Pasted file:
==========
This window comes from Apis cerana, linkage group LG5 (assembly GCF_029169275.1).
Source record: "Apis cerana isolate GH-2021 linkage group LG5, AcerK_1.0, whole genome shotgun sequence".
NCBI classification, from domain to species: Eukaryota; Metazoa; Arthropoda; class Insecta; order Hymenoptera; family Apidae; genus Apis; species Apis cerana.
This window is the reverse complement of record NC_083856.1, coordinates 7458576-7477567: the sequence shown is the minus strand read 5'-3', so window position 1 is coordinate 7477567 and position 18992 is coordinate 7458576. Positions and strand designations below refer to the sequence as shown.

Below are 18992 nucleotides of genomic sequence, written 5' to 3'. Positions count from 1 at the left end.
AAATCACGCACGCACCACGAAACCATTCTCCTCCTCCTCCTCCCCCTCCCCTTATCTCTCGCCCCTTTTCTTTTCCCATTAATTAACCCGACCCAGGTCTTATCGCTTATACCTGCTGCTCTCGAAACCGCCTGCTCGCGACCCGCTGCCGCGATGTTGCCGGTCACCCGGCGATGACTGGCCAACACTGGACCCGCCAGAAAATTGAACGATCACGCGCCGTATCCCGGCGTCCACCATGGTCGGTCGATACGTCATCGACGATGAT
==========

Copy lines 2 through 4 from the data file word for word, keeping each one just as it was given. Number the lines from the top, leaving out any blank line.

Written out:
Source record: "Apis cerana isolate GH-2021 linkage group LG5, AcerK_1.0, whole genome shotgun sequence".
NCBI classification, from domain to species: Eukaryota; Metazoa; Arthropoda; class Insecta; order Hymenoptera; family Apidae; genus Apis; species Apis cerana.
This window is the reverse complement of record NC_083856.1, coordinates 7458576-7477567: the sequence shown is the minus strand read 5'-3', so window position 1 is coordinate 7477567 and position 18992 is coordinate 7458576. Positions and strand designations below refer to the sequence as shown.